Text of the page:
Each and every internal combustion engine, be it the simplest lawnmower unit, a common car engine, the sophisticated motor of a racing car or even the mammoth power plant of an ocean liner, works on the same basic principle. Igniting the mixture of air and fuel “creates” a rotational movement, the power of the burning gases are harnessed inside the cylinder using a system of pistons, connection rods and a crankshaft. This movement is transferred to the wheels using another system of cogs and shafts. All internal combustion engines have to solve the same basic problem: how to prepare as homogenous a mixture of fuel and air as possible.
All engines have one thing in common, regardless of the number or configuration of cylinders (and this includes the Wankel rotary engine); regardless of the differences between petrol or diesel engines; even regardless of the number of strokes (two, four or more). They need to balance performance (in a wide variety of situations), fuel efficiency and fuel emissions. To do this, they have to find the most effective way of preparing the fuel-air mixture that they can.
The mixture has to be as homogenous as possible (an aerosol composed of evenly distributed droplets of fuel in air) to burn efficiently. At the same time, it needs to be as close to the ideal fuel to oxygen ratio as is feasible. At first glance, this may seem easy. The most efficient fuel to oxygen ratio is not only a known – it is a constant. For engines running in Earth’s atmosphere without additional oxygenation (like NO2 injection), the perfect chemical mass ratio, or stoichiometric ratio, for burning petrol is 14.7 : 1. This means that for every kilogram of petrol, 14.7 kg of air needs to be delivered to the piston.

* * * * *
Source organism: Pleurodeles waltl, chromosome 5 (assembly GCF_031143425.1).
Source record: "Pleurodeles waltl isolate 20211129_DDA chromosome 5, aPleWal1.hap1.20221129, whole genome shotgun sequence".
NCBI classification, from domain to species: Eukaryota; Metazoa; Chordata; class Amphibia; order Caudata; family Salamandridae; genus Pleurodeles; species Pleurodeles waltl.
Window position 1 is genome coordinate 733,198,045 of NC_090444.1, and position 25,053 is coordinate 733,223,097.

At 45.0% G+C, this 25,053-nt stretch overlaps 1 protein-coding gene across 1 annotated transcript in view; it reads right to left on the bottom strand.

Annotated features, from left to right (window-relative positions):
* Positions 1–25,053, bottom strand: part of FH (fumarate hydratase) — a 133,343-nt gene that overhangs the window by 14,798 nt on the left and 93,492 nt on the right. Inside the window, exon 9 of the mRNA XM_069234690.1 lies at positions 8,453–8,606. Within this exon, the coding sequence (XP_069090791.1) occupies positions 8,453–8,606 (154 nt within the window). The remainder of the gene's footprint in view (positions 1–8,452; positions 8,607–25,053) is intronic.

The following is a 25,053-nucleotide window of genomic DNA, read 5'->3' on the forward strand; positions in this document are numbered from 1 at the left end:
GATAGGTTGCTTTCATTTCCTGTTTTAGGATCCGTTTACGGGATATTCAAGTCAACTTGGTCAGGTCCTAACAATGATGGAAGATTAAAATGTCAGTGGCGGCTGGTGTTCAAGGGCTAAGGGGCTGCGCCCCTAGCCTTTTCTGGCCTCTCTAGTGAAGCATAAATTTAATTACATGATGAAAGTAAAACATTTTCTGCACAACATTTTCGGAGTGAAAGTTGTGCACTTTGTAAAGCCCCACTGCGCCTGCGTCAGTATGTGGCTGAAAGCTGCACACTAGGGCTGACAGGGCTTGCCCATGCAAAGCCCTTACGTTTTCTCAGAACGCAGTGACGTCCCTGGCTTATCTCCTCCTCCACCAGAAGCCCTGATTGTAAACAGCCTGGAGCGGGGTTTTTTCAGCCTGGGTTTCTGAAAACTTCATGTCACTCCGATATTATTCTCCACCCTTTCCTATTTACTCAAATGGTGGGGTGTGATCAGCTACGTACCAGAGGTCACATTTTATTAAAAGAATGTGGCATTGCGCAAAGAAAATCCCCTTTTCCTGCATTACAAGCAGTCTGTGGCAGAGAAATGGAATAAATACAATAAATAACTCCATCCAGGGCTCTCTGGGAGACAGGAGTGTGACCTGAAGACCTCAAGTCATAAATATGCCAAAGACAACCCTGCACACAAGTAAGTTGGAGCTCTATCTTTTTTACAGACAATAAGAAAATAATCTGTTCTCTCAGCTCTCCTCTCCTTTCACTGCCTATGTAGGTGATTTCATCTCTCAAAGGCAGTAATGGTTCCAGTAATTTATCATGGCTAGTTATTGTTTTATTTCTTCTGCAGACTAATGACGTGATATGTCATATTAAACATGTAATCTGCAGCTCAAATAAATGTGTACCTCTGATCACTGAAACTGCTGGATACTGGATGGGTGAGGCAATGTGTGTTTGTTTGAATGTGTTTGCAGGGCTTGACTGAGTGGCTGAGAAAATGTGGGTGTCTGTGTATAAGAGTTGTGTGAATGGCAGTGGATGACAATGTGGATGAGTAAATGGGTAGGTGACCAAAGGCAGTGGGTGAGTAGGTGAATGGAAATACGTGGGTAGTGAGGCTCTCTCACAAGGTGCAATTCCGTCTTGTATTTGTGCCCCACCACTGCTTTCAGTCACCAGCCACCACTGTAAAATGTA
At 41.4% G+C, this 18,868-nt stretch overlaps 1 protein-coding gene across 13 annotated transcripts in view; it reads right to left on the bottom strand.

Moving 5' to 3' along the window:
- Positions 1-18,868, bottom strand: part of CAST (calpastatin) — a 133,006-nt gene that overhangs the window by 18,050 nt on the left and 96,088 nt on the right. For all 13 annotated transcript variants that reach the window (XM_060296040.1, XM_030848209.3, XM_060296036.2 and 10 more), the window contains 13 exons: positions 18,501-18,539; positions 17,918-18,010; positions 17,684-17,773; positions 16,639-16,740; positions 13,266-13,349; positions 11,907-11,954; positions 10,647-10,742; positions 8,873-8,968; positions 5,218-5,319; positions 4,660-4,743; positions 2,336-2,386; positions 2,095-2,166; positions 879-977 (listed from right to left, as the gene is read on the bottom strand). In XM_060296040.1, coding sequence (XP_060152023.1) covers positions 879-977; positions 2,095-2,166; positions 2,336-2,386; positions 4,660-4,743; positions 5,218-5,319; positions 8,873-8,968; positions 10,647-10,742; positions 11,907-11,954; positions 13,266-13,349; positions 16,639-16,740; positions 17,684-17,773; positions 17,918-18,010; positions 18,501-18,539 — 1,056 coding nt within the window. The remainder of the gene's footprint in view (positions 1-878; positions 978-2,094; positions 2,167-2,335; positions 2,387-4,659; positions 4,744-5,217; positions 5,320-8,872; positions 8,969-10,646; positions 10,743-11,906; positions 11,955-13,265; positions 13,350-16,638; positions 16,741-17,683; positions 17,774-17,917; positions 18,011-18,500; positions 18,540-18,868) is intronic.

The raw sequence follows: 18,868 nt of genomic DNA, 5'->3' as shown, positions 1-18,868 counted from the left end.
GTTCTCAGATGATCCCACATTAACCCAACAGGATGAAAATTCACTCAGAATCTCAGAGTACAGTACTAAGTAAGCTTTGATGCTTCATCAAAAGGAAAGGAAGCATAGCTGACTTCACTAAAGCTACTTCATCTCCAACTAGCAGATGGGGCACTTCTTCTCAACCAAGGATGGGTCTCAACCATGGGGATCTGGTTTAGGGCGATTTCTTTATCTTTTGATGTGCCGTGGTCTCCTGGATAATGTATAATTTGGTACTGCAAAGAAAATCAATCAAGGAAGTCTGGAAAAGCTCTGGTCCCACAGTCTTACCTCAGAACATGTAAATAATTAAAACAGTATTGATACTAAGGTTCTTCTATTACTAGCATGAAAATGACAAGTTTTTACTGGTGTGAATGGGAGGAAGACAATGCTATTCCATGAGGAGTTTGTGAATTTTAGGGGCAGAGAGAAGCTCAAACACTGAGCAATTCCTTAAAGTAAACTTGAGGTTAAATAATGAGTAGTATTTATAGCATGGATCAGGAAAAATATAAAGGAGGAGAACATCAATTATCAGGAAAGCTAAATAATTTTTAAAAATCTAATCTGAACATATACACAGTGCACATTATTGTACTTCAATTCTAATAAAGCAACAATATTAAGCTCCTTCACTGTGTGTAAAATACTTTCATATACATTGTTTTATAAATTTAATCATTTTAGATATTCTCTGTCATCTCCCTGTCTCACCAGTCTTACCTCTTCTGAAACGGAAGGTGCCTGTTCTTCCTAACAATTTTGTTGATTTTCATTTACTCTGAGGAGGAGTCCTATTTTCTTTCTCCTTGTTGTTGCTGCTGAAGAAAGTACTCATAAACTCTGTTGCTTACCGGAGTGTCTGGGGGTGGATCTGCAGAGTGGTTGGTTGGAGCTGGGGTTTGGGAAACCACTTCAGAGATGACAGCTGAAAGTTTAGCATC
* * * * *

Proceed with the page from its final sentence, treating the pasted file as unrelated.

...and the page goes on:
The density of automotive petrol is 0.71 to 0.77 g/cm3, so to burn 1.3 litres (circa 1 kg) of petrol, you need about 11.3 cubic metres of air. In real life, the ratios range from 12:1 (rich mixture) to 18:1 (lean mixture). We’ll focus on petrol engines, as diesels are almost never used for racing. There are a few exceptions to this rule: for example, truck racing, TDI and HDi engines in the AUDI and Peugeot Le Mans prototypes, and the TDI powered SEATs in the touring car championship, are all diesel-powered. Their design, though, is significantly different, as they use compression ignition and fuel injection.
Petrol engines use quantitative governing, where the throttle regulates the supply of fuel mixture into the cylinder and therefore the fuel to air ratio stays fairly constant. Diesel engines, on the other hand, use qualitative governing, where changing the amount of fuel can significantly alter the fuel-air ratio. The stoichiometric ratio of a diesel engine is 14.5 kg of air to 1 kg of diesel fuel, but in reality, diesel engines use much leaner mixtures, ranging from 18:1 to 70:1. This has advantages for both fuel consumption and thermal management, but also disadvantages, like higher NOx emissions.